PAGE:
In the printmaking tradition, an artist typically moves through various proofs to the final state of an image and then duplicates that image in a sizeable edition. Many contemporary artists, including myself, favor printmaking techniques because the aesthetic suits their expression and provides the opportunity to use part of an earlier work in another piece as an idea progresses–not necessarily to make duplicates. Only a single print may result from months of labor. In my work there are many such prints; they are identified as editions of one (1/1).
Each print begins with a drawing of the natural world, hence the predominance of organic form. As the concept of the piece develops from the drawing, color and shape establish the aesthetic. I think of a print, especially a series of prints, as riffs on a theme, like jazz, the image constantly moving to add another viewpoint, another feeling, another rhythm, each version standing alone, yet related to the whole.
The predominant technique in my work is relief printing. I use softwood blocks cut with hand tools. The printing is done with oil-based inks using only hand pressure. No press or mechanical equipment is used. I find a peaceful, intimate relationship to ideas and materials in this simple application. If a piece incorporates other media, it is so noted.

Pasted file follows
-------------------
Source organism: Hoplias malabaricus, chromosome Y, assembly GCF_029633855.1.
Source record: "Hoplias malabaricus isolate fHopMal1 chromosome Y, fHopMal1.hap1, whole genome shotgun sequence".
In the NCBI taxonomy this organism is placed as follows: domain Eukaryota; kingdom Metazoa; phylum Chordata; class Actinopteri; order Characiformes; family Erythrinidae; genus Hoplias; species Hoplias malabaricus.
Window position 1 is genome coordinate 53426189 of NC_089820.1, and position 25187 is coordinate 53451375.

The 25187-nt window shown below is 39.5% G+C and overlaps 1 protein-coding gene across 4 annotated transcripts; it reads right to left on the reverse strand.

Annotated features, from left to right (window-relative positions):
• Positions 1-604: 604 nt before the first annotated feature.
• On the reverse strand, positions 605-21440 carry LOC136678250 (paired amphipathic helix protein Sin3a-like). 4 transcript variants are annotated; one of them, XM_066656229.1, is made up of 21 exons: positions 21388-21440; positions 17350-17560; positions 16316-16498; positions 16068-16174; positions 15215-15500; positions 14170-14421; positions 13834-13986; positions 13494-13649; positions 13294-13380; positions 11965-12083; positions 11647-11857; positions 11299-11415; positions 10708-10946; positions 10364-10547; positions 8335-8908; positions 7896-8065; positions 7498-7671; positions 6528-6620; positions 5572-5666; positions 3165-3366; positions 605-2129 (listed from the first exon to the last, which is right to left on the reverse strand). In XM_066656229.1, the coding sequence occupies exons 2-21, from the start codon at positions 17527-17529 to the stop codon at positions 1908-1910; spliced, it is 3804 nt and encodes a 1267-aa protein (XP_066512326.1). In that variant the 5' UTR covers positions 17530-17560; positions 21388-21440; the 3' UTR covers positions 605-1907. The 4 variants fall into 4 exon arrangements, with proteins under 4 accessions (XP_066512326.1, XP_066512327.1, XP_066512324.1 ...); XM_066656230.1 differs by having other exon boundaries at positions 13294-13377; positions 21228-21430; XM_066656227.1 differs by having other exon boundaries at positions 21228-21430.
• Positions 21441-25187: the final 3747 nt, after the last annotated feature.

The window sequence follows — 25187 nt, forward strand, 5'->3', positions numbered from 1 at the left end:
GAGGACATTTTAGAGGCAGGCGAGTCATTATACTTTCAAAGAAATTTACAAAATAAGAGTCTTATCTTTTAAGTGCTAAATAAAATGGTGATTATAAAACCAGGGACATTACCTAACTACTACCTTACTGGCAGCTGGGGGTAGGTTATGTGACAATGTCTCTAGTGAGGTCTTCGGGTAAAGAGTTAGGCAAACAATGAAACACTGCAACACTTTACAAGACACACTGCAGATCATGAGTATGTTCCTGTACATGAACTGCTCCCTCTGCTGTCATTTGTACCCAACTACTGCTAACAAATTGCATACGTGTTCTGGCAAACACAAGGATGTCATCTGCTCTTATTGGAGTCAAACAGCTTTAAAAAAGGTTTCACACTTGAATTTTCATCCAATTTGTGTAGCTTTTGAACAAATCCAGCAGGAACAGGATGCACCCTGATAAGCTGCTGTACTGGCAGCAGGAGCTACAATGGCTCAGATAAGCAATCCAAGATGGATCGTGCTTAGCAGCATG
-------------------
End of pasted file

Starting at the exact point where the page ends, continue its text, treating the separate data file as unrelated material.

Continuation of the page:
Carole Nelson is a fine arts graduate of the Cooper Union in New York City and the University of California Berkeley, and she holds a Master of Fine Arts degree with an Award for Excellence in the Graphic Arts from the University of Chicago, where she studied traditional Japanese printmaking. She has received awards for painting and printmaking , including the George Waite Jury Prize and First in Show for painting at the prestigious Chicago and Area Show. Her woodblock prints have been commissioned for publications, including the Chicago Review and Chicago Magazine and Mahfil, the magazine of the University of Chicago Department of South Asian Languages. She has provided costume and set designs for the theatre, including productions of Sophocles’ Electra and Bertolt Brecht’s Caucasian Chalk Circle.